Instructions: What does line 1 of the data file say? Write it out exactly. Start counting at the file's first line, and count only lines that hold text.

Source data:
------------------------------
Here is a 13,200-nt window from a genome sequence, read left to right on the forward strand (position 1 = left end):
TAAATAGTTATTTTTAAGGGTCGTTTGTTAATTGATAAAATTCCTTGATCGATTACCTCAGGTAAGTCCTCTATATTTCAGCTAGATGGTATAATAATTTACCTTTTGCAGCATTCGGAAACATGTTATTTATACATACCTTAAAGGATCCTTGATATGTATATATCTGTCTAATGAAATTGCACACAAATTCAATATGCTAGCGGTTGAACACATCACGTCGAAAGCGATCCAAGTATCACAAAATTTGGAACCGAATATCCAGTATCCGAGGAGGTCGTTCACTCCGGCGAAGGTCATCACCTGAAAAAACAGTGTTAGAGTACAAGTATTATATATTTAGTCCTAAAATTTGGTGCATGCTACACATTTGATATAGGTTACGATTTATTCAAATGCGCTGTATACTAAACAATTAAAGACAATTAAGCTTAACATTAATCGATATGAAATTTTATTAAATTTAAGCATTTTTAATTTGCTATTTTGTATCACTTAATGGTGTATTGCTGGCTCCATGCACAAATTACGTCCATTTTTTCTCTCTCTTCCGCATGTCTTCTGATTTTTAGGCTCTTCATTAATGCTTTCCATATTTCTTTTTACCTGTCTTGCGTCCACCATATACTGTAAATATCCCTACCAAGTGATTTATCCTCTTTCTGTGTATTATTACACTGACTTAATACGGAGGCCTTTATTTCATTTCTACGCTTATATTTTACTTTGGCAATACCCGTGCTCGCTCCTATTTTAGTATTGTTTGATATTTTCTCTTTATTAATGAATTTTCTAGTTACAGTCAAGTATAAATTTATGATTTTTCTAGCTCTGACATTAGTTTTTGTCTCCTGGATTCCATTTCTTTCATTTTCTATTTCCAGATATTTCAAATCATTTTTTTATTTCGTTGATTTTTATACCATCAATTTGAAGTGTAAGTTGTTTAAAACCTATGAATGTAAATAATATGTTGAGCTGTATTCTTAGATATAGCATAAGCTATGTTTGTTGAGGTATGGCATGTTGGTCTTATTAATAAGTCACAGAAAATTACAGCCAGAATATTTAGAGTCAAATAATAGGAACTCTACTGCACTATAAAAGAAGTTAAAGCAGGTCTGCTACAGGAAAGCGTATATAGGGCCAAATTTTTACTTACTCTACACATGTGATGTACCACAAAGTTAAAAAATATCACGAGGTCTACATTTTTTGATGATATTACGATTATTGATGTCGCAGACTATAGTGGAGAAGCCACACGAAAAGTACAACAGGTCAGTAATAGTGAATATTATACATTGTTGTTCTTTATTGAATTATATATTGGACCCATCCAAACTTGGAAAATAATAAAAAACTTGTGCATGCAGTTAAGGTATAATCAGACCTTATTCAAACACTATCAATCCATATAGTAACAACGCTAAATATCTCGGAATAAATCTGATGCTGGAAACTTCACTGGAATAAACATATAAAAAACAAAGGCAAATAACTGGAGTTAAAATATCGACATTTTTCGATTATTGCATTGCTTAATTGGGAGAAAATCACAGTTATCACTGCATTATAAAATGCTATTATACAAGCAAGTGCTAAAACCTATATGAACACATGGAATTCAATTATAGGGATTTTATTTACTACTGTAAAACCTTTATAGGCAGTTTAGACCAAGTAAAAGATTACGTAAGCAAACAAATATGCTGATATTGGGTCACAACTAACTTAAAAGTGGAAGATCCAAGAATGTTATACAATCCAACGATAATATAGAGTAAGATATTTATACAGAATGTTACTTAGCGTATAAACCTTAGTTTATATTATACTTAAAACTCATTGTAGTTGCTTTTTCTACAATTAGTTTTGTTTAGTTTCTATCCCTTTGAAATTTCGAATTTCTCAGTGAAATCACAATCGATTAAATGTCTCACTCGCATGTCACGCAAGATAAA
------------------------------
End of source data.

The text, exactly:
Here is a 13,200-nt window from a genome sequence, read left to right on the forward strand (position 1 = left end):